You might not know Marc Hershon by name but chances you are familiar with his names. That’s because Hershon is the man behind some of the most memorable brand names of our time including BlackBerry, Swiffer, and Dasani. What’s in a name? More than you might think. Marc Hershon breaks it down on this week’s episode of the On Brand podcast.
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About Marc Hershon
Marc Hershon is senior manager of naming and verbal identity in the San Francisco office of Landor, where he’s responsible for using storytelling and creativity to develop brand voice, copy, taglines, names, and nomenclature systems for corporate and consumer brands.
Marc comes to Landor from Lexicon Branding, where he worked for more than 20 years and served as creative director from 2010 to 2014. During his time there he helped to create such memorable brand names as BlackBerry, Swiffer, and Dasani. As a solo consultant for several years, Marc worked with clients such as Garmin, Sony, and Christopher Ranch to create nüvi, Crackle, and Monviso, respectively.
Marc’s creative endeavors reach beyond brand names. His several screenplays produced made-for-TV movies for the Hallmark Channel, including Santa Jr., Monster Makers, and Wedding Daze. In 2009, he coauthored a business book entitled I Hate People!, a how-to manual on how to deal with difficult people in the workplace. Marc is an award-winning editorial cartoonist for the Half Moon Bay Review, publishing a weekly panel for the past decade and a half.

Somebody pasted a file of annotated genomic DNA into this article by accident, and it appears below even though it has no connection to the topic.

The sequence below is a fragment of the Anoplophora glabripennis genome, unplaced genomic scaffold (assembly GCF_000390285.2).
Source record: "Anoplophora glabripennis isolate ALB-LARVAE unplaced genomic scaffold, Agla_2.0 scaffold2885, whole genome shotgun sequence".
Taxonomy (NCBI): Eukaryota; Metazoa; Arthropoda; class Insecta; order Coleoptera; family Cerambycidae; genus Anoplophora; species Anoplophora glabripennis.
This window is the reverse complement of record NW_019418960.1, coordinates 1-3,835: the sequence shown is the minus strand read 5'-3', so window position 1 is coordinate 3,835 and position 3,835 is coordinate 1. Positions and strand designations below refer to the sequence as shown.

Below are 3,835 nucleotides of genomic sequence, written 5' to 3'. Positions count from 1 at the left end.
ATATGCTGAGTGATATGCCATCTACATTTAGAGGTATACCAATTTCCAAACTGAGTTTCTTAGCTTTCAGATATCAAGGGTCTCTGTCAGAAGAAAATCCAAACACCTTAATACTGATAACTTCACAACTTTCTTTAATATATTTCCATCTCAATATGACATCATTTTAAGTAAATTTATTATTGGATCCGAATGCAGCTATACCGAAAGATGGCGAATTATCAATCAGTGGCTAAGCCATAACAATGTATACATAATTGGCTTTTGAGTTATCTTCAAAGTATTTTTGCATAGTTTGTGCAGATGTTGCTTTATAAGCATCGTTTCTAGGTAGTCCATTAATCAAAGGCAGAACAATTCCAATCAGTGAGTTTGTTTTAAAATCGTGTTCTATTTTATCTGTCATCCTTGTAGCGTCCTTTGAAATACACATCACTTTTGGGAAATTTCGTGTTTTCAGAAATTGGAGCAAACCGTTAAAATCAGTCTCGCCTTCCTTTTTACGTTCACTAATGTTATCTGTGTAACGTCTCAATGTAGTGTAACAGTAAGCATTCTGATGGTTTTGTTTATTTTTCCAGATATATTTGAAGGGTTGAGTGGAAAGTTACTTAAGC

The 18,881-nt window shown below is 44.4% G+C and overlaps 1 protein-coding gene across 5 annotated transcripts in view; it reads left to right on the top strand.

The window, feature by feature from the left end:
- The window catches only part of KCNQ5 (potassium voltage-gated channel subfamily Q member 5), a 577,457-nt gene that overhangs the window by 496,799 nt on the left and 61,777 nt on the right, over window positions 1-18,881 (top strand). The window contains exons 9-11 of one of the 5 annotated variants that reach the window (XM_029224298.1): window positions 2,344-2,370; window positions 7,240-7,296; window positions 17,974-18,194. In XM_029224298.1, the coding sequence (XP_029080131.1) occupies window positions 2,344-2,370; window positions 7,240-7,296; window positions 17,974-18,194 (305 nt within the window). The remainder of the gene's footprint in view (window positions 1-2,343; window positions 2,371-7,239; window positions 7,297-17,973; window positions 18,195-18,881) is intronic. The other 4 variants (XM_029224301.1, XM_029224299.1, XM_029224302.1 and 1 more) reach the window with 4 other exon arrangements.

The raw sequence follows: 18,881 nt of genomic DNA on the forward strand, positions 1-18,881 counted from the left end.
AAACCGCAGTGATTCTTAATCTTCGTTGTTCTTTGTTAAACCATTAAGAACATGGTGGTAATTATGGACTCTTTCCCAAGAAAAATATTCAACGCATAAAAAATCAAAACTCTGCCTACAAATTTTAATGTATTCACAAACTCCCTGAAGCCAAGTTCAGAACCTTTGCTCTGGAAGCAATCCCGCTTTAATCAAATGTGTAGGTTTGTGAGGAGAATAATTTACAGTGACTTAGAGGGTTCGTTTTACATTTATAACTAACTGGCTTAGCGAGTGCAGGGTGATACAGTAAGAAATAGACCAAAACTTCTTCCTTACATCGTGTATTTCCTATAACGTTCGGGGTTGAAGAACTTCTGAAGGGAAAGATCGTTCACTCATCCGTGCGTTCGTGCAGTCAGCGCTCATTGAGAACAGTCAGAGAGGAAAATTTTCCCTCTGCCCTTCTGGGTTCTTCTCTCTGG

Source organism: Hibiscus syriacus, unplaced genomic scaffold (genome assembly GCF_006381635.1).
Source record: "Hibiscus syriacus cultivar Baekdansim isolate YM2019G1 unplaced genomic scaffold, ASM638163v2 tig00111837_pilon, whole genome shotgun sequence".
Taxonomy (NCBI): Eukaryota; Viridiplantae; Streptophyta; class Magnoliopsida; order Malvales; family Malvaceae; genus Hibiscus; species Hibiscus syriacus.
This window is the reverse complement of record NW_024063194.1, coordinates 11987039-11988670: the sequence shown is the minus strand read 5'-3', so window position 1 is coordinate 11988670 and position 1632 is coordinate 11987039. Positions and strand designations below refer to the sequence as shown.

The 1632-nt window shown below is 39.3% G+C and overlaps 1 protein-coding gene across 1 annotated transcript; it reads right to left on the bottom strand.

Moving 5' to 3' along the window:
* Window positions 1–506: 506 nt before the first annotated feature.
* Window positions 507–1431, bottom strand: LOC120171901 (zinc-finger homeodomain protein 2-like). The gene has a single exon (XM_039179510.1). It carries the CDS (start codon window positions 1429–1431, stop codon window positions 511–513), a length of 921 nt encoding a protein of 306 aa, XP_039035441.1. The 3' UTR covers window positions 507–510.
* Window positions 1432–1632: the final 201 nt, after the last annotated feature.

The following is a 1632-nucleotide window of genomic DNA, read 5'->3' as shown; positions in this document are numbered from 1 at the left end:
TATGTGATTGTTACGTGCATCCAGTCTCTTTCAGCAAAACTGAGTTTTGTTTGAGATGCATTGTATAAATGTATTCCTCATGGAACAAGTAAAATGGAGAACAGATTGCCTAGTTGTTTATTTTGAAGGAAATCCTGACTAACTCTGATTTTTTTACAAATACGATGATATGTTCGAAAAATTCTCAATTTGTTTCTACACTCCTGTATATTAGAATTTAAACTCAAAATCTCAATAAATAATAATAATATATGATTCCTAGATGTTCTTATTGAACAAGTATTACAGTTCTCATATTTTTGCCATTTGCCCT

When he’s not writing and drawing, Marc can be seen performing and teaching improvisational comedy in and around San Francisco. For the past three years, he has also been host and executive producer of Succotash, a comedy podcast that features other comedy podcasts and interviews.
How does one get known for naming? When you’ve named Blackberry and Dasani your resume starts to speak for itself. In short, you’re known once you start naming things more and more.
Improv is at the core of Hershon’s naming process. A regular improv teacher and performer, it didn’t take long for Marc to pivot to the value that this adds to his naming process. “Saying ‘yes and …’ is key. It’s about learning from others and building on it.” In addition to naming and branding, Hershon notes that improv helps many aspects of business communications. Marc even teaches an after-hours improv class to his teammates at Landor.
What skills are students today lacking? As Hershon has also taught improv to business students, I asked what skills tomorrow’s business leaders might be missing. “Interpersonal skills … and also the ability to understand that there’s more to presentations that PowerPoint.”
What about naming the BlackBerry? Hershon told us the now famous story of first studying the small black pager with a simple qwerty keyboard and marveling that it “looked like a blackberry.” Was it really that simple? Listen to the show for the rest of the story.
To get good at naming brands you have name things a lot. Building on his frequent collaborator and recent On Brand guest Jonathan Littman’s advice, Hershon notes that it often takes hundreds of ideas and iterations to arrive at the right brand name. While BlackBerry was one of their first names, they wouldn’t have known this had they not worked through many other ideas. “Creativity is messy.”
How did they know the name would stick? A good name “repositions the competition.” Everything else in the space had a literal name. The BlackBerry was a composite tool with composite name. Dasani is another name from an unlikely source. It’s a derivative of a word Marc found in the Navajo dictionary. “You have to be able to tell the story behind the name.”
What brand names have made Marc smile lately? He loves the adult scooter Xoom and gaming giant Zynga. Both have great stories behind them that are bound to make you smile as well but you have to listen to the show for those.
As We Wrap …
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